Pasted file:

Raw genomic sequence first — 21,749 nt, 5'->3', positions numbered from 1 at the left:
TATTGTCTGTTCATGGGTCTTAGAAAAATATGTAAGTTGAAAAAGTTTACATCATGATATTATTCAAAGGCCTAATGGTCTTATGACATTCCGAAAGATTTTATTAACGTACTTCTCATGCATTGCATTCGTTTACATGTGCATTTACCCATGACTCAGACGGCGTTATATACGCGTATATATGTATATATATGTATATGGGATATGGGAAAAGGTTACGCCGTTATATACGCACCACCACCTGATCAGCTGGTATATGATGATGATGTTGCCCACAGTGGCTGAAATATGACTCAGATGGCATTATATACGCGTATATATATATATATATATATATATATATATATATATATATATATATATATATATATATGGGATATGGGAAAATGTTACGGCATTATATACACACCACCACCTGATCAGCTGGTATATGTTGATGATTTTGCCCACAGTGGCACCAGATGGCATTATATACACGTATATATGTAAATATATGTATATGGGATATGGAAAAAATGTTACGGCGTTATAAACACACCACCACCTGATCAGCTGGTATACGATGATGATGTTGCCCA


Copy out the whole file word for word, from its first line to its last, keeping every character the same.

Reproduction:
Raw genomic sequence first — 21,749 nt, 5'->3', positions numbered from 1 at the left:
TATTGTCTGTTCATGGGTCTTAGAAAAATATGTAAGTTGAAAAAGTTTACATCATGATATTATTCAAAGGCCTAATGGTCTTATGACATTCCGAAAGATTTTATTAACGTACTTCTCATGCATTGCATTCGTTTACATGTGCATTTACCCATGACTCAGACGGCGTTATATACGCGTATATATGTATATATATGTATATGGGATATGGGAAAAGGTTACGCCGTTATATACGCACCACCACCTGATCAGCTGGTATATGATGATGATGTTGCCCACAGTGGCTGAAATATGACTCAGATGGCATTATATACGCGTATATATATATATATATATATATATATATATATATATATATATATATATATATATATATGGGATATGGGAAAATGTTACGGCATTATATACACACCACCACCTGATCAGCTGGTATATGTTGATGATTTTGCCCACAGTGGCACCAGATGGCATTATATACACGTATATATGTAAATATATGTATATGGGATATGGAAAAAATGTTACGGCGTTATAAACACACCACCACCTGATCAGCTGGTATACGATGATGATGTTGCCCA